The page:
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Bolding Expression

Gary Bolding, Stetson University

Gary Bolding in his studio with some of his artwork for Vaselina Springs and the Arkie DeLeons. Photo by Nick Leibee.

Gary Bolding, professor of art, began this project 20 years ago – and he’s still not finished. But arts patrons can see – and hear – Bolding’s comedic bent and his now sly, now bold sense of satire at play in that project, in the exhibition “Vaselina Springs and the Arkie DeLeons – Faculty Focus on Gary Bolding.”

The exhibition – in the Hand Art Center through Oct. 22 – includes a gold-painted deer’s head vowing revenge on hunters, and paintings that recall, in both style and content, those fundamentalist Christian comic book tracts by Jack Chick.

But there’s more. A CD of 10 rock-flavored songs, written by Bolding and recorded with his musician buddy Ed Nicholson, is available for listening while viewing the paintings. Both the music and visuals depict life in a mythical southern Arkansas town called Vaselina Springs (pronounced vay-sah-LEE-nah). Performed by the Arkie DeLeons (Bolding, Nicholson and other musicians), the songs illuminate the paintings and vice-versa. Each is littered with characters and imagery steeped in Pentecostal Christianity: the Holy Ghost, Eden and the Fall, snake handlers, speaking in tongues, Cain and Abel.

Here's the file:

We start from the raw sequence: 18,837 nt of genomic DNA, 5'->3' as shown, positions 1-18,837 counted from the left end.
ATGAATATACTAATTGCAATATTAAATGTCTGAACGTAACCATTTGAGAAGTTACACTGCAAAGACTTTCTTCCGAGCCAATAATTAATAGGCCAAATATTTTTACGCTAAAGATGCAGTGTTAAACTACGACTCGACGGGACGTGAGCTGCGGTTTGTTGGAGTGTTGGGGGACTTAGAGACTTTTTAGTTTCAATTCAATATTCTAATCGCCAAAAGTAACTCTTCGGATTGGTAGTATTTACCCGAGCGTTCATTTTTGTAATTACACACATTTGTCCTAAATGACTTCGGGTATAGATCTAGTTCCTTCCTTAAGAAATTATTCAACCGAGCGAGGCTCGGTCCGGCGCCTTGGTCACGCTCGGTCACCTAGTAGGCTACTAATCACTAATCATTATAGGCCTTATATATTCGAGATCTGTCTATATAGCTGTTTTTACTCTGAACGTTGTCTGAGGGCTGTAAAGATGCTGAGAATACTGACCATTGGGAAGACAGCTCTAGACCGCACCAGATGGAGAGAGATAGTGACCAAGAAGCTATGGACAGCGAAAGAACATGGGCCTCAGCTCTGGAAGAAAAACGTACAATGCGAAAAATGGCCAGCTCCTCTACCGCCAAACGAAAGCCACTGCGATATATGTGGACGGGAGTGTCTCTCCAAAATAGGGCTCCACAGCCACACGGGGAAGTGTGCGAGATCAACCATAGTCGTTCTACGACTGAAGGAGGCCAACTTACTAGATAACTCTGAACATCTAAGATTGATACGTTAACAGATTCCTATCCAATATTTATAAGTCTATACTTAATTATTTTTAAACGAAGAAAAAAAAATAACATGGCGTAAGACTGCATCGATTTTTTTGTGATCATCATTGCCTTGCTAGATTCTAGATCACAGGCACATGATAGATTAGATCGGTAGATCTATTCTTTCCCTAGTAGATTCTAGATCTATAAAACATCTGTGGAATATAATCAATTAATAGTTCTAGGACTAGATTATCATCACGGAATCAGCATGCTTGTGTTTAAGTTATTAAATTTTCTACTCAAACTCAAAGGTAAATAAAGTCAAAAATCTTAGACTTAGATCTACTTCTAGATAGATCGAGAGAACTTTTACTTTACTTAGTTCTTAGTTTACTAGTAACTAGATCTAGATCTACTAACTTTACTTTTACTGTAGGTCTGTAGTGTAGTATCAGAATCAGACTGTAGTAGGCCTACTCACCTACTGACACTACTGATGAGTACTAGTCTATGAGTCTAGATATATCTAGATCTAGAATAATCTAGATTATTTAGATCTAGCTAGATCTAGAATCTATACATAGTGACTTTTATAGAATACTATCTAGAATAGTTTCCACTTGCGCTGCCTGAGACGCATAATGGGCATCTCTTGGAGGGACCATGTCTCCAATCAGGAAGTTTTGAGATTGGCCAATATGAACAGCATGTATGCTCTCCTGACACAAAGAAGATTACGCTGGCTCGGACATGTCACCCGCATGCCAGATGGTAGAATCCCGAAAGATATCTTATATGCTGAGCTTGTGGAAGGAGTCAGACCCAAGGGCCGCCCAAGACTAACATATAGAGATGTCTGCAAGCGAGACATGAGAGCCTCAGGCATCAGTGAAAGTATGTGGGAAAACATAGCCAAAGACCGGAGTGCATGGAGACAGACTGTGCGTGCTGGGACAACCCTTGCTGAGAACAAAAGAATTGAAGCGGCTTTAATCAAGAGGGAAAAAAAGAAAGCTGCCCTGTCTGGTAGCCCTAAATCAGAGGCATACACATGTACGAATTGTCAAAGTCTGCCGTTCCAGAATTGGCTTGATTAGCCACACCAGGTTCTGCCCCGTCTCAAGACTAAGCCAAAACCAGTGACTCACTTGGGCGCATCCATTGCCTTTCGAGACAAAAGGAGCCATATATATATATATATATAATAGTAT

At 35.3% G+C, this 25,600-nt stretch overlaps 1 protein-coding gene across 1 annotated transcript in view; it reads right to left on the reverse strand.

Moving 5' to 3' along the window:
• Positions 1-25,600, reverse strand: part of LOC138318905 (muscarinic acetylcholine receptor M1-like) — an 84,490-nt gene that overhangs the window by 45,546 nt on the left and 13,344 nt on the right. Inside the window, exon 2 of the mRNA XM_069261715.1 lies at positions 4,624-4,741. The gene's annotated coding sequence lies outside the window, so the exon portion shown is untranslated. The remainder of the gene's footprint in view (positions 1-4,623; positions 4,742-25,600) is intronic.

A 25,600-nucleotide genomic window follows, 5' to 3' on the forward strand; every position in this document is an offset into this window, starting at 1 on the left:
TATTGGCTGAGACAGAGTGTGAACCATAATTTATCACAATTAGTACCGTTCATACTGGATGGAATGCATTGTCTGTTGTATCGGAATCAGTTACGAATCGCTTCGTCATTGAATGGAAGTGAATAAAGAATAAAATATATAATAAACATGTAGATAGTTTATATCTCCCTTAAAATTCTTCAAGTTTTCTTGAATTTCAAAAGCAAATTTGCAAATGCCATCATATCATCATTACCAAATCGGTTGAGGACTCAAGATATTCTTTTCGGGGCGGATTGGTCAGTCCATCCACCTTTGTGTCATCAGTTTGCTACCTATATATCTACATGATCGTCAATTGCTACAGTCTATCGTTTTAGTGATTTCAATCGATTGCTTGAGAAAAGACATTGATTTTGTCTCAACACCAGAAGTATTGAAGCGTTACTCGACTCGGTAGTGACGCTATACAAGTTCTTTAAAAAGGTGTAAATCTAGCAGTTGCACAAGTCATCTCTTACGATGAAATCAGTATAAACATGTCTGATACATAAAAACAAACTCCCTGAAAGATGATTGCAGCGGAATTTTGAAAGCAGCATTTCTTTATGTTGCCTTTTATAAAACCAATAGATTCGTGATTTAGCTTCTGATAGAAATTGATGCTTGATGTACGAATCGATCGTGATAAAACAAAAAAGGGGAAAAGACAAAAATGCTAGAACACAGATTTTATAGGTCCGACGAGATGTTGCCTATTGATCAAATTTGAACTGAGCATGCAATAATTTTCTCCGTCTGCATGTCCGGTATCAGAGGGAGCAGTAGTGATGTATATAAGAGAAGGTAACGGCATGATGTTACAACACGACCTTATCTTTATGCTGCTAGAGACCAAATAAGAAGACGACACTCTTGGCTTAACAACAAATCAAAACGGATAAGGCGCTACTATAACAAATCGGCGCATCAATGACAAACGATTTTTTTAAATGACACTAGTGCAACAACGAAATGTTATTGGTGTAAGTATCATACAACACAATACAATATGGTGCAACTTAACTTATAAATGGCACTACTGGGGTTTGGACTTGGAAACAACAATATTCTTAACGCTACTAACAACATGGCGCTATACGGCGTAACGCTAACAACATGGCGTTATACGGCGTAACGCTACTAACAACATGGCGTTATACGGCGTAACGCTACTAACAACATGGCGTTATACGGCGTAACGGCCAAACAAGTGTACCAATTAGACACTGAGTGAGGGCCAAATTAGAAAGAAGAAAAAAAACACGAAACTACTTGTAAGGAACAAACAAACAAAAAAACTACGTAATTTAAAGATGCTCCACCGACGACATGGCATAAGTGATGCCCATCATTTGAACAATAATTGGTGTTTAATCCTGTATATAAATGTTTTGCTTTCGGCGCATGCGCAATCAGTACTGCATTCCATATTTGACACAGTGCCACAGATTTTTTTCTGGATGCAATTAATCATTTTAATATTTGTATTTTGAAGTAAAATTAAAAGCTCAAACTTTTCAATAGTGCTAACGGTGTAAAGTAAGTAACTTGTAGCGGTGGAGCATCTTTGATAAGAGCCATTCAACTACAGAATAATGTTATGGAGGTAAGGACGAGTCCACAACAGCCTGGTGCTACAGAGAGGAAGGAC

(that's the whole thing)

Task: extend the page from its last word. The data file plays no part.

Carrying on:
Gary Bolding, Stetson University

Gary Bolding in his studio. Photo by Nick Leibee.

That cross-play heightens the narrative feel of the Vaselina Springs material and makes it more of a trans-media project than a multimedia one.

And, while the current exhibition is not a works-in-progress affair, neither is Bolding finished with Vaselina Springs, which was inspired by his life growing up in El Dorado (pronounced el-doe-RAY-doe), Ark. A second CD, already recorded, focuses on race rather than religion. Also, a novella, video and a local performance by the band are in the works. The CD is on sale at the Hand Art Center.

Bolding, who has taught at Stetson since 1989, reflects on religion, the Beatles, the “personal mojo” of that deer’s head and more in this interview.

Q: You have fun in a number of your works past and present (a 2002 painting depicts Boy Scouts holding the severed head of Pablo Picasso in front of a My Little Pony Unicorn). How important is humor — whether silly, surreal or satirical — when you create?

A: In this project it’s paramount, but not in every project. “Vaselina Springs” is a dark comedy. It’s important to me that the music be serious even if some of the lyrics are satirical or darkly comedic. I didn’t want it to be that kind of “Ahab the Arab” novelty thing, or like the parodies of Weird Al Yankovic. I think some of the songs are actually poignant.

There are several other parts that aren’t in this show. One of them is a novella in which the manager of the band, the Arkie DeLeons, writes letters to Taylor Swift, Quentin Tarantino and other celebrities. They’re nothing but trying to get people to laugh.

Q: An age-old question: Which came first, the paintings or the music?

The music. The music started probably back in the mid-1990s, but back then there was no idea of Vaselina Springs. I wrote some songs which I do just for my amusement, and I was playing with another Stetson professor, Bill Nylen (political science department chair), and recording them on a cassette recorder (laughs).